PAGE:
Revisiting the evolutionary origin of allometric metabolic scaling in biology
Article first published online: 15 AUG 2008
© 2008 The Authors. Journal compilation © 2008 British Ecological Society
Volume 22, Issue 6, pages 1070–1080, December 2008
How to Cite
Apol, M. E. F., Etienne, R. S. and Olff, H. (2008), Revisiting the evolutionary origin of allometric metabolic scaling in biology. Functional Ecology, 22: 1070–1080. doi: 10.1111/j.1365-2435.2008.01458.x
- Issue published online: 3 NOV 2008
- Article first published online: 15 AUG 2008
- Received 18 January 2008; accepted 30 June 2008Handling Editor: Andrew Clarke
- pulsatile flow;
- transport network
- 1In 1997 West, Brown & Enquist published a theoretical explanation for the long-known empirical observation of 3/4-power scaling of organismal metabolic rates with body mass, using an attractive combination of general physical and physiological principles with evolutionary optimization. This model generated hundreds of studies, exploring its implications for physiology, populations, biodiversity, whole-ecosystem functioning, and even medical, engineering and social sciences.
- 2However, the evolutionary optimization part of the model has never been carefully scrutinized.
- 3In this article we perform the evolutionary optimization as proposed by the authors rigorously and show that it actually leads to a biologically irrelevant network, i.e. a single vessel.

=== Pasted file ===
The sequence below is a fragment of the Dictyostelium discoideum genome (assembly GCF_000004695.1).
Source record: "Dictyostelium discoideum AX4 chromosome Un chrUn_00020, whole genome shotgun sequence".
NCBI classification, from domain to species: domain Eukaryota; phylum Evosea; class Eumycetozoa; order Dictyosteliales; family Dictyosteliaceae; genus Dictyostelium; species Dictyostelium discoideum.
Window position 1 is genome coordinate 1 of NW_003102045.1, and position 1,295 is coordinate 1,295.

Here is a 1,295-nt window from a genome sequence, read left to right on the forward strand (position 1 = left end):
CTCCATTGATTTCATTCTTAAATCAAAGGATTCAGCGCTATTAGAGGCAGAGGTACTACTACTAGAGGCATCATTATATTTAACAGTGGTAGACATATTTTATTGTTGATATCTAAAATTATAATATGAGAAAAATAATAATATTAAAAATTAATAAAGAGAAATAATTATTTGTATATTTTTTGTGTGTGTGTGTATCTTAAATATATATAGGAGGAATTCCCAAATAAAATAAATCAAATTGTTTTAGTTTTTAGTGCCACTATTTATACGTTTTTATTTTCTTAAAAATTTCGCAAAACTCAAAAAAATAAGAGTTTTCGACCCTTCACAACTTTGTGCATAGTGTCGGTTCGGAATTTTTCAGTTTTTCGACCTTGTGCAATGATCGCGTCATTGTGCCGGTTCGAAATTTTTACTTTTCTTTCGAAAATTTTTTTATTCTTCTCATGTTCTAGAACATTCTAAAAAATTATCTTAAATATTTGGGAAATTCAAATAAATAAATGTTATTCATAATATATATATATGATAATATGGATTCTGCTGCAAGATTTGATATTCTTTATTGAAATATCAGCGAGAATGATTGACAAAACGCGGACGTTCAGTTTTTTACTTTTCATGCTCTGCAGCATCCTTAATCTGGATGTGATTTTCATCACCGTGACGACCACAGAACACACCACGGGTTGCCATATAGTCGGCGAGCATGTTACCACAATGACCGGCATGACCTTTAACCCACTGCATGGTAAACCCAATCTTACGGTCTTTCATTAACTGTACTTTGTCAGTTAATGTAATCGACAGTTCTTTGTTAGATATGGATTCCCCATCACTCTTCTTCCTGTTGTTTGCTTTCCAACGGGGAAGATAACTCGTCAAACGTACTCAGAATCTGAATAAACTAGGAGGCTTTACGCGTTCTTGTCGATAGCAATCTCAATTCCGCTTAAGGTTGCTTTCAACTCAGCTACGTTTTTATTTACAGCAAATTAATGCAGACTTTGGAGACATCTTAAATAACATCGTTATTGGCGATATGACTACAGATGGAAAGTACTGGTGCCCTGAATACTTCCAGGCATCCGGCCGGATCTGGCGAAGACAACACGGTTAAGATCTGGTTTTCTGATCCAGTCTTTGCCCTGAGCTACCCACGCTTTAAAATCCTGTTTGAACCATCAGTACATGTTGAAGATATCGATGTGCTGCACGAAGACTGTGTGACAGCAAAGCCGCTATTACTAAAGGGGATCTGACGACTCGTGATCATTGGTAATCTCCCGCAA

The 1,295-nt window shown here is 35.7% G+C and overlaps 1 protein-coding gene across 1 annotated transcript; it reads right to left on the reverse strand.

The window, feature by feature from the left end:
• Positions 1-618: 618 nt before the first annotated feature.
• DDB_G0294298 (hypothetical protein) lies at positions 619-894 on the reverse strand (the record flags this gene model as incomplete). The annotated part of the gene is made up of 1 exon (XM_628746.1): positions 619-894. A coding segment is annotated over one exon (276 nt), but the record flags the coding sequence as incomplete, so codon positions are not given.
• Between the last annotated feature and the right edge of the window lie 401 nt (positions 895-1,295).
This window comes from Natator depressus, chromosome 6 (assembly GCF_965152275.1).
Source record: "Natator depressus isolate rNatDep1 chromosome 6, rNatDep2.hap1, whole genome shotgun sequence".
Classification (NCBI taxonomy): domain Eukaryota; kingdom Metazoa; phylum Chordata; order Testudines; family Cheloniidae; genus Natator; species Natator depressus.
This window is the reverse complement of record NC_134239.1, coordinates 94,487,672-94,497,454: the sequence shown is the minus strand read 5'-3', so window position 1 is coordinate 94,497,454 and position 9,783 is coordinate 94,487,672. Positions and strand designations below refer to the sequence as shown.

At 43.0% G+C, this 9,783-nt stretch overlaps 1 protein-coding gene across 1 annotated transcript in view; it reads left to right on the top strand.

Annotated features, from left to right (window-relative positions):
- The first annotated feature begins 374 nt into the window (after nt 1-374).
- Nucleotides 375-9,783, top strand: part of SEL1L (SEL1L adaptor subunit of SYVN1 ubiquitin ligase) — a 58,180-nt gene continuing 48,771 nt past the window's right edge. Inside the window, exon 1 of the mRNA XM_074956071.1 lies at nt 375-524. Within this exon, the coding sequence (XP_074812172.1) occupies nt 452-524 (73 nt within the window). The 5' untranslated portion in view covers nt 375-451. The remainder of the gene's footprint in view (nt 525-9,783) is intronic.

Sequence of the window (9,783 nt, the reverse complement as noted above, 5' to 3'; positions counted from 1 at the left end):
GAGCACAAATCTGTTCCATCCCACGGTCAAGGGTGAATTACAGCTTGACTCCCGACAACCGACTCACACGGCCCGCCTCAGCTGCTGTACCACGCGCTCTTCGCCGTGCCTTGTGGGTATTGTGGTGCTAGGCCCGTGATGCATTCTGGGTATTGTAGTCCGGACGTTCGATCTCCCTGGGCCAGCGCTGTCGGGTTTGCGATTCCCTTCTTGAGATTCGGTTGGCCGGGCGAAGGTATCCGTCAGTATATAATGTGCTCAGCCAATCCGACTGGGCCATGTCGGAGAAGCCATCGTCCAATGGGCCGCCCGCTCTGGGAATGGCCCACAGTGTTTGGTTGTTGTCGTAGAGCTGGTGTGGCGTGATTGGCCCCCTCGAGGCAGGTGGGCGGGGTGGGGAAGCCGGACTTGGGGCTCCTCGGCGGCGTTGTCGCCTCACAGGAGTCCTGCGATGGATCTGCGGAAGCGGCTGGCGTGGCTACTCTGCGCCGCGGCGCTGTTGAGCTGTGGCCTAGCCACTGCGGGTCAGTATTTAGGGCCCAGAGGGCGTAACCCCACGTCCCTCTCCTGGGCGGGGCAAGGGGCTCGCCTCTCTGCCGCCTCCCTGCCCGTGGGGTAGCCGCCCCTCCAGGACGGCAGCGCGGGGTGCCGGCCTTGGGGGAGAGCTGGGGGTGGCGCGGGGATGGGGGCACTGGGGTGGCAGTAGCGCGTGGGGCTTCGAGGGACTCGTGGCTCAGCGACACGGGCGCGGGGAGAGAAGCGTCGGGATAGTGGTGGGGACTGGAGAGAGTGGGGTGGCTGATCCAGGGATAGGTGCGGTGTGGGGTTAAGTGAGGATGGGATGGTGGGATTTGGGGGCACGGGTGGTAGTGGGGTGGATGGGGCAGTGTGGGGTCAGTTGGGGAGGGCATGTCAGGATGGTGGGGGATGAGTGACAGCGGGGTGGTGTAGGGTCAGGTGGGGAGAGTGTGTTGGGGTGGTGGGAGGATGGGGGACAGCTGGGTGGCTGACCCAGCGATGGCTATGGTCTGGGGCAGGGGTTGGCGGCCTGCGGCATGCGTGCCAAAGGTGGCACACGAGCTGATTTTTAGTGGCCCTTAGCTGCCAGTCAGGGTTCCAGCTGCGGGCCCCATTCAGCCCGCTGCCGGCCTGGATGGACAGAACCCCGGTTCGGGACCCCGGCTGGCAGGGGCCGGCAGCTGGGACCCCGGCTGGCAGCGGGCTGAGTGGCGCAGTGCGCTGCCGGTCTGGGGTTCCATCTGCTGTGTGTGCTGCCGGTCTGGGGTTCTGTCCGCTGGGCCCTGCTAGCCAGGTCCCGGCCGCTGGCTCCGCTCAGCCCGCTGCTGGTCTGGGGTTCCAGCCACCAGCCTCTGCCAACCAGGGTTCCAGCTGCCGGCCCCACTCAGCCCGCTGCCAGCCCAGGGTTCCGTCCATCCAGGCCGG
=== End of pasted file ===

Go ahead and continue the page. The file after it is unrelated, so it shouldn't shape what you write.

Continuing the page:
- 4Moreover, we find that by relaxing some assumptions in a realistic way we obtain a feasible network but with isometric scaling of metabolism, which is in conflict with Kleiber's empirical law of an allometric exponent of around 3/4.
- 5Hence, we conclude that the West-Brown-Enquist model cannot account for the observed universal metabolic scaling relation.
- 6As possible solutions to this paradox, we discuss (weak) body-size dependence of capillary properties (leading to different predictions of intra- and inter-specific metabolic scaling), and expanding the West-Brown-Enquist model to an integrated network model (including body shape and oxygen transport to and from the arterial system). Alternatively, the ultimate explanation for the observed allometric patterns may need to be found outside the framework of flow-limited network theory.
- 7We conclude that Kleiber's law is still as theoretically unexplained as ecologically important.